W3C Cheatsheet for developers

Author(s) and publish date

Skip to 22 comments

Yesterday, as part of the W3C Technical Plenary day, I got the opportunity to introduce a new tool that I had been working on over the past few weeks, the W3C Cheatsheet for Web developers.

Screenshot of the W3C Cheatsheet on a phone

This cheatsheet aims at providing in a very compact and mobile-friendly format a compilation of useful knowledge extracted from W3C specifications — at this time, CSS, HTML, SVG and XPath —, completed by summaries of guidelines developed at W3C, in particular the WCAG2 accessibility guidelines, the Mobile Web Best Practices, and a number of internationalization tips.

Its main feature is a lookup search box, where one can start typing a keyword and get a list of matching properties/elements/attributes/functions in the above-mentioned specifications, and further details on those when selecting the one of interest.

The early feedback received both from TPAC participants after the demo and from the microblogging community has been really positive and makes me optimistic that this tool is filling a useful role.

This is very much a first release, and there are many aspects that will likely need improvements over time, in particular:

  • I would like the cheatsheet to cover more content — from specifications not yet released as standards as well as from topics not yet covered (e.g. JavaScript interfaces),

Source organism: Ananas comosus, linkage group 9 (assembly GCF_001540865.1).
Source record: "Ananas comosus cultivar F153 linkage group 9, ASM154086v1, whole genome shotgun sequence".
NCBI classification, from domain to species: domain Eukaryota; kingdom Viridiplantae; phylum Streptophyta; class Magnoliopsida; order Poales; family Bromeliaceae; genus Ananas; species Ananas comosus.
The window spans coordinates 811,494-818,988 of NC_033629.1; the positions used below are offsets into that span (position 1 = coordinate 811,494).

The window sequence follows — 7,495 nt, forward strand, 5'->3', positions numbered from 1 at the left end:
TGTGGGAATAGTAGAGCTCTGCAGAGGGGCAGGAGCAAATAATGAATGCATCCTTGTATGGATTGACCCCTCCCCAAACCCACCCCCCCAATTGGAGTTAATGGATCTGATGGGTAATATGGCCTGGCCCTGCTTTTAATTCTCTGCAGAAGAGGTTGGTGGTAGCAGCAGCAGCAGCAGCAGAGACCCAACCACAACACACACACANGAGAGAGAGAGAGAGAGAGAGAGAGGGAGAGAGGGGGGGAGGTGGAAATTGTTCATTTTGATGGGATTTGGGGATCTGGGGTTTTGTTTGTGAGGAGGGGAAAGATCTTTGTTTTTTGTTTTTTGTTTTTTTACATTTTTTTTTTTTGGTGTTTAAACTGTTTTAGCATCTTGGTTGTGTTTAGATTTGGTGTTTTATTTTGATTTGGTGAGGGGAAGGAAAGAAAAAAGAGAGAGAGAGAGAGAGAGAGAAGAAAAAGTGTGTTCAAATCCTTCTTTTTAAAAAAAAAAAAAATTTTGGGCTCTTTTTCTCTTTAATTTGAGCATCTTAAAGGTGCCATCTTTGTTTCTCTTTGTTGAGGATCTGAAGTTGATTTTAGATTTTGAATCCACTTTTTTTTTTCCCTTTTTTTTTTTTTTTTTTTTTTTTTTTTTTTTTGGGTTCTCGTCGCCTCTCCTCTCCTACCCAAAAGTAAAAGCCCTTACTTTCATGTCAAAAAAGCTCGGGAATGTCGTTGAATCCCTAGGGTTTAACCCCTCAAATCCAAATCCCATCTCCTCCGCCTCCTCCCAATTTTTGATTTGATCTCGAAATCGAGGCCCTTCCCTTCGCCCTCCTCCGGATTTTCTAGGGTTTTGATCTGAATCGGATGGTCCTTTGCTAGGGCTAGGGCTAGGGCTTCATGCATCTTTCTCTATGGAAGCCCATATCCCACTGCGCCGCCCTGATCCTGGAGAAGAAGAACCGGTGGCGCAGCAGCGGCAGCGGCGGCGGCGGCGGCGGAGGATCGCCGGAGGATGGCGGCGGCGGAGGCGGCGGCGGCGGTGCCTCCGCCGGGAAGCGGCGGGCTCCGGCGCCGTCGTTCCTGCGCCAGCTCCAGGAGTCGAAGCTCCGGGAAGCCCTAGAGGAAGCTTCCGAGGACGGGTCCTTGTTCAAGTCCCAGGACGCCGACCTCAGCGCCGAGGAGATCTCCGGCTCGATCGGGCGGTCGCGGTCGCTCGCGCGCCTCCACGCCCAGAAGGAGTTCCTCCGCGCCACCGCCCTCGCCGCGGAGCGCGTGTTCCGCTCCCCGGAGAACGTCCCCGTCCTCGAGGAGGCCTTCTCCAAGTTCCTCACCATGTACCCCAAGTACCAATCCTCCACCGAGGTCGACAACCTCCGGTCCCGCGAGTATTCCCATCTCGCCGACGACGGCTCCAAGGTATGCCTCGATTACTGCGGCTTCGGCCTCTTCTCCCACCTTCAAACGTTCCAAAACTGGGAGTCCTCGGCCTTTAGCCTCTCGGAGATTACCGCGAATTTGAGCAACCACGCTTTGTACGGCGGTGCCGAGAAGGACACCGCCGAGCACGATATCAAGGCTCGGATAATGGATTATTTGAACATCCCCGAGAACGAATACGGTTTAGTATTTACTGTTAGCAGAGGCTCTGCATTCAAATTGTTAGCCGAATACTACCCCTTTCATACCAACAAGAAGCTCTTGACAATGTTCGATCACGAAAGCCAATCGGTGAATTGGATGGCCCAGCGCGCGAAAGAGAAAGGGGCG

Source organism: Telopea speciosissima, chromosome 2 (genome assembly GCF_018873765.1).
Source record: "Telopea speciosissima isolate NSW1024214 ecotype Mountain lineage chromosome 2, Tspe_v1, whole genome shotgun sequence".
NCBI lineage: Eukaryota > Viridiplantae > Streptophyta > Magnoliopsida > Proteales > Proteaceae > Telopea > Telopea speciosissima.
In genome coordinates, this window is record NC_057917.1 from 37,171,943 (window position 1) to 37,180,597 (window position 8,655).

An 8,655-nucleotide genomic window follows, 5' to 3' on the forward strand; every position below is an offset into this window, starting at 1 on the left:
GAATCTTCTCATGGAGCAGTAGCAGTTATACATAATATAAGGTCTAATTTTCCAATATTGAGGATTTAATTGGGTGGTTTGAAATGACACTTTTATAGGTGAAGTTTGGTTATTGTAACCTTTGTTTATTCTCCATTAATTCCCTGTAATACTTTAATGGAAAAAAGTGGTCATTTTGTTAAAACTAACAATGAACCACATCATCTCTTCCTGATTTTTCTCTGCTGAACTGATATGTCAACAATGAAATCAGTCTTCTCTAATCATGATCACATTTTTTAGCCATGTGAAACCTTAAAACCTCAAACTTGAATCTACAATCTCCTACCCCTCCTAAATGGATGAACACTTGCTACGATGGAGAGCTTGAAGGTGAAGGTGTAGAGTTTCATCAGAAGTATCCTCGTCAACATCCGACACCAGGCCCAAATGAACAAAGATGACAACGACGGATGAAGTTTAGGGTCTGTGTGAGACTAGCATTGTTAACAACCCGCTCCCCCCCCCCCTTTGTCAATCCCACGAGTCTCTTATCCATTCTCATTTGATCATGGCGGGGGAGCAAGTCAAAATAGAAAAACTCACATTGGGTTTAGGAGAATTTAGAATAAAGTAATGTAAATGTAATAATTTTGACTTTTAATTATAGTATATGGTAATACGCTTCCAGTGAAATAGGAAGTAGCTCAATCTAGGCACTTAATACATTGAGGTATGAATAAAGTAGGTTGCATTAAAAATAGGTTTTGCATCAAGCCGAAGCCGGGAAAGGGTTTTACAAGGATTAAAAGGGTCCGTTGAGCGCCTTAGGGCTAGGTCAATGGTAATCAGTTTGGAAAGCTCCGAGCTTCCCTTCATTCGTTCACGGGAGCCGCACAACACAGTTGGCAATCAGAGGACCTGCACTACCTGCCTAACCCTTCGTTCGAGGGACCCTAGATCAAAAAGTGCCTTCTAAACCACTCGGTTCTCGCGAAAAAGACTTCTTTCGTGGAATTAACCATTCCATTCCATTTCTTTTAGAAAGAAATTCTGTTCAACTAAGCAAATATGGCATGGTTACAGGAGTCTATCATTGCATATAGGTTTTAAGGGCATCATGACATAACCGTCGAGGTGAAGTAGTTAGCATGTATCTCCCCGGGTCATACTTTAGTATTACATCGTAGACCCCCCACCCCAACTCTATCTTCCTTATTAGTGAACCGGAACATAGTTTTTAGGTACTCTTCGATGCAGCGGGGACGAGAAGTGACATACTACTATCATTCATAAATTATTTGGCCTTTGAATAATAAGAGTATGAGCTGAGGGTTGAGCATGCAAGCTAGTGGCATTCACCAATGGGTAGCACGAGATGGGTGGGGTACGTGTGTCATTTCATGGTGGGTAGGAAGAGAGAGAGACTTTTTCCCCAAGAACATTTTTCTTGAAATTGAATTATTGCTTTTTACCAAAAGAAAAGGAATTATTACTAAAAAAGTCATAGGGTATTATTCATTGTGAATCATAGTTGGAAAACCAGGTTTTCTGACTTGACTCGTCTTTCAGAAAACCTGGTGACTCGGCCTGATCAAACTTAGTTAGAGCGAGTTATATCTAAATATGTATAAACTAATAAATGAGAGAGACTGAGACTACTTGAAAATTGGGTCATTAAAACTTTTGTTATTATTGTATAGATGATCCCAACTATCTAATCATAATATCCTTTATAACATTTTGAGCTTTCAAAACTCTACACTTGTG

• some people have reported that there might be accessibility problems with the current interface, that I’m eager to fix once I get specific bug reports,
  • the cheatsheet doesn’t work in IE6 (and probably even in later versions), and it would be nice to make it work at least somewhat there.

The code behind the cheatsheet is already publicly available, and I’m hoping others will be interested to join me in developing this tool — I’m fully aware that the first thing that will need to get others involved will be some documentation on the architecture and data formats used in the cheatsheet, and I’m thus hoping to work on that in the upcoming few weeks.

In the meantime, I very much welcome bug reports and suggestions for improvements, either by private email to me (dom@w3.org) or preferably to the publicly archived mailing list public-qa-dev@w3.org.

Related RSS feed

Comments (22)

Comments for this post are closed.